Publication: Determinants Of Breastfeeding Practices Among Women With Children Aged 6 - 12 Months Attending Well-Baby Clinic at Nairobi Women’s Hospital, Kenya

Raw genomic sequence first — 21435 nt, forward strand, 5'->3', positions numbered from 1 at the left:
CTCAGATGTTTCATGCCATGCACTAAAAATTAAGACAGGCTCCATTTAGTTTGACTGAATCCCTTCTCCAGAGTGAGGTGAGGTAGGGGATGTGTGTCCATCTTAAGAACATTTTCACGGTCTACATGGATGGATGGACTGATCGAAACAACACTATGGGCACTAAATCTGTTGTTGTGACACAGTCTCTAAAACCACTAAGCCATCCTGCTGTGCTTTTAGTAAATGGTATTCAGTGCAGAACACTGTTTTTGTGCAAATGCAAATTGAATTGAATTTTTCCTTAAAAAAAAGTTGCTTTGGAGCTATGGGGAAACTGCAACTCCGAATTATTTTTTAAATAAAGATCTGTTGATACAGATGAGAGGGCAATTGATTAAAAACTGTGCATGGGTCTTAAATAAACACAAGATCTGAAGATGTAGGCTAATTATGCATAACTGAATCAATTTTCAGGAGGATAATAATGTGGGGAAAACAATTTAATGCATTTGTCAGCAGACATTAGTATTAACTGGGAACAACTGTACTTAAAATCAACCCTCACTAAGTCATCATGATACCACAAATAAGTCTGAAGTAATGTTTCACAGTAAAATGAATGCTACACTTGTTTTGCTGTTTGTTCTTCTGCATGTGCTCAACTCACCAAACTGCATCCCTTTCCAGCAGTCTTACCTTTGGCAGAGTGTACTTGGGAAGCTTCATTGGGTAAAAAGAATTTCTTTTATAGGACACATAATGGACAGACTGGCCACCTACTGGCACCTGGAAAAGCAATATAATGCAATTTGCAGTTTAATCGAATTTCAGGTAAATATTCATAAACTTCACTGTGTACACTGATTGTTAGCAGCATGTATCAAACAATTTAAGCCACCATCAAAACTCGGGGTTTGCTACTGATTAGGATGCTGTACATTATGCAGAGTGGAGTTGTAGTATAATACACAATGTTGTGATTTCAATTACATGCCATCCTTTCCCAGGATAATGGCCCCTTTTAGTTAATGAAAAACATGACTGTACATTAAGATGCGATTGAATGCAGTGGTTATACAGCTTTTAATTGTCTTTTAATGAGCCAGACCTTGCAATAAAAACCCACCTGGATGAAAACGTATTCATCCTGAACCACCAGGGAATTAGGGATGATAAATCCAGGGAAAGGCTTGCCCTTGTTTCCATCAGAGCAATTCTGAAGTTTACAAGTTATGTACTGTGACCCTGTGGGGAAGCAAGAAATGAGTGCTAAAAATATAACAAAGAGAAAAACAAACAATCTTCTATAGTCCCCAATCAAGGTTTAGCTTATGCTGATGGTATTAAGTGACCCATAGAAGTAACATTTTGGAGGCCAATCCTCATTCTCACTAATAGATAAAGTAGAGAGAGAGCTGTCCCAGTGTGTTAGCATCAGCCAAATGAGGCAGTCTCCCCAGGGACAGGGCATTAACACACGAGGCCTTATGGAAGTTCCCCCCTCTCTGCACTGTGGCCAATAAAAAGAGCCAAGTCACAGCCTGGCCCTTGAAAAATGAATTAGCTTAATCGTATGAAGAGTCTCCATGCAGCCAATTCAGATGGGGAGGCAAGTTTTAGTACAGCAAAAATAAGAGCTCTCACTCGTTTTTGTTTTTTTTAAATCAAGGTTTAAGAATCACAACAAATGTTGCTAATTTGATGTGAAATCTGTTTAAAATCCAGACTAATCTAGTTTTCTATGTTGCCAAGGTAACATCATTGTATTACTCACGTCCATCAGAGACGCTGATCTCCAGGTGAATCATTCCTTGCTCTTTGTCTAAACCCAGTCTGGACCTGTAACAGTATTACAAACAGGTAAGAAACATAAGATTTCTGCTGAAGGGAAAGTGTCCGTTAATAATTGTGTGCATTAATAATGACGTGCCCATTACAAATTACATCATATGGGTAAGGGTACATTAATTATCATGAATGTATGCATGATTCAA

There are several advantages for women, families, and communities when breast milk is the only source of nourishment for new-borns. Among mothers with infants between the ages of 6 and 12 months, the study's goal was to discover what influences their decision to breastfeed. The study's goal was to identify the variables affecting breastfeeding among mothers of children between the ages of 6 and 12 months who visited the Well-Baby clinic at Nairobi Women's Hospital. The specific objectives of the study were as follows; To establish the influence of maternal knowledge on breastfeeding practices among mothers attending Nairobi Women's Hospital's Well-Baby Clinic with children aged 6 to 12 months, to establish the influence of socio-demographic characteristics on breastfeeding practices among these mothers, and to evaluate the impact of cultural factors on breastfeeding practices among these mothers. Self-care theory of Dorothea Orem was applied in the study. 206 volunteers in all were needed for the study. The study used a cross-sectional survey design with 206 moms who visited the Well-Baby Clinic at the Nairobi Women's Hospital. 82.6 percent of infants were exclusively breastfed at 6 months, while 17.4 percent received a mix of foods. Significant Chi squared results (p 0.05) were found for maternal age (X2 = 10.78), education level (X2 = 11.42), employment (X2 = 14.23), and family income (X2 = 12.03). In logistic regression, it was discovered that age above 30 (AOR = 1.89; 95 percent CI [1.12, 4.02]) and tertiary education level (AOR = 2.02; 95 percent CI [1.06, 2.06]) were both favourable predictors of exclusive breastfeeding. Optimal breastfeeding practices are influenced by socio-demographic factors, maternal awareness, and information access. Nairobi private hospitals need to boost knowledge and access to information for nursing mothers who frequent well-baby clinics in order to encourage exclusive breastfeeding. To avoid stigmatizing mothers who breastfeed, the Ministry of Health should support and encourage community-based initiatives that engage religious leaders. The study concluded that; socioeconomic characteristics of mothers such as age, level of education, occupation and household income are determinants of exclusive breastfeeding among mothers attending Well-Baby Clinic of Nairobi Women’s Hospital. The following recommendations were made that there is need to involve private hospitals in national breastfeeding campaigns so as to share some of the lessons learned in promotion of exclusive breastfeeding.